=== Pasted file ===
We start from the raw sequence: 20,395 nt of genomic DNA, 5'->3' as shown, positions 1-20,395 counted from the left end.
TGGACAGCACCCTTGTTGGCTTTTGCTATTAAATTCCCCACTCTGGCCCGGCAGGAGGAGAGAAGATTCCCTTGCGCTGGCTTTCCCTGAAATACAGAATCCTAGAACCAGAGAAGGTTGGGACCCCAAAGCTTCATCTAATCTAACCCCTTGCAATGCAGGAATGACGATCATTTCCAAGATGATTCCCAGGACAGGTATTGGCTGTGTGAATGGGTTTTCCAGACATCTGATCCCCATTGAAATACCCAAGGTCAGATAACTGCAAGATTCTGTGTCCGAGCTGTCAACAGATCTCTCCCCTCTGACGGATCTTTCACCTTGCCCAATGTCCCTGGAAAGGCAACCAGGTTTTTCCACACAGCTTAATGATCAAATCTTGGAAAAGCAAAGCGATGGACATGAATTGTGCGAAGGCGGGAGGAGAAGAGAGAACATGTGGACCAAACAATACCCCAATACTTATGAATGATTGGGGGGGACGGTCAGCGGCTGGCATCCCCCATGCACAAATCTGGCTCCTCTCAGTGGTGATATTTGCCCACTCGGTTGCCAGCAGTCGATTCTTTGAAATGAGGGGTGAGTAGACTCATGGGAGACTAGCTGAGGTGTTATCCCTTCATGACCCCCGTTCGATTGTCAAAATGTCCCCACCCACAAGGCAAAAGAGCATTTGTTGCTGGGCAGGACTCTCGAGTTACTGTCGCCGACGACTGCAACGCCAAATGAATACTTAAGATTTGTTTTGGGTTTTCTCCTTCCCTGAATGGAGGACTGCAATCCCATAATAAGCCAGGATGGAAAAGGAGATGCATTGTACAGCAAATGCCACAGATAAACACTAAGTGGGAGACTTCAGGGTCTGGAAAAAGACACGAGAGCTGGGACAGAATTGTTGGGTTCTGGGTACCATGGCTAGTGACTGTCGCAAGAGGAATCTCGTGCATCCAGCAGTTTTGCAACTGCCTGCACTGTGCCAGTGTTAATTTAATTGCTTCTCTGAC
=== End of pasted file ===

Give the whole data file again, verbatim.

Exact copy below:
We start from the raw sequence: 20,395 nt of genomic DNA, 5'->3' as shown, positions 1-20,395 counted from the left end.
TGGACAGCACCCTTGTTGGCTTTTGCTATTAAATTCCCCACTCTGGCCCGGCAGGAGGAGAGAAGATTCCCTTGCGCTGGCTTTCCCTGAAATACAGAATCCTAGAACCAGAGAAGGTTGGGACCCCAAAGCTTCATCTAATCTAACCCCTTGCAATGCAGGAATGACGATCATTTCCAAGATGATTCCCAGGACAGGTATTGGCTGTGTGAATGGGTTTTCCAGACATCTGATCCCCATTGAAATACCCAAGGTCAGATAACTGCAAGATTCTGTGTCCGAGCTGTCAACAGATCTCTCCCCTCTGACGGATCTTTCACCTTGCCCAATGTCCCTGGAAAGGCAACCAGGTTTTTCCACACAGCTTAATGATCAAATCTTGGAAAAGCAAAGCGATGGACATGAATTGTGCGAAGGCGGGAGGAGAAGAGAGAACATGTGGACCAAACAATACCCCAATACTTATGAATGATTGGGGGGGACGGTCAGCGGCTGGCATCCCCCATGCACAAATCTGGCTCCTCTCAGTGGTGATATTTGCCCACTCGGTTGCCAGCAGTCGATTCTTTGAAATGAGGGGTGAGTAGACTCATGGGAGACTAGCTGAGGTGTTATCCCTTCATGACCCCCGTTCGATTGTCAAAATGTCCCCACCCACAAGGCAAAAGAGCATTTGTTGCTGGGCAGGACTCTCGAGTTACTGTCGCCGACGACTGCAACGCCAAATGAATACTTAAGATTTGTTTTGGGTTTTCTCCTTCCCTGAATGGAGGACTGCAATCCCATAATAAGCCAGGATGGAAAAGGAGATGCATTGTACAGCAAATGCCACAGATAAACACTAAGTGGGAGACTTCAGGGTCTGGAAAAAGACACGAGAGCTGGGACAGAATTGTTGGGTTCTGGGTACCATGGCTAGTGACTGTCGCAAGAGGAATCTCGTGCATCCAGCAGTTTTGCAACTGCCTGCACTGTGCCAGTGTTAATTTAATTGCTTCTCTGAC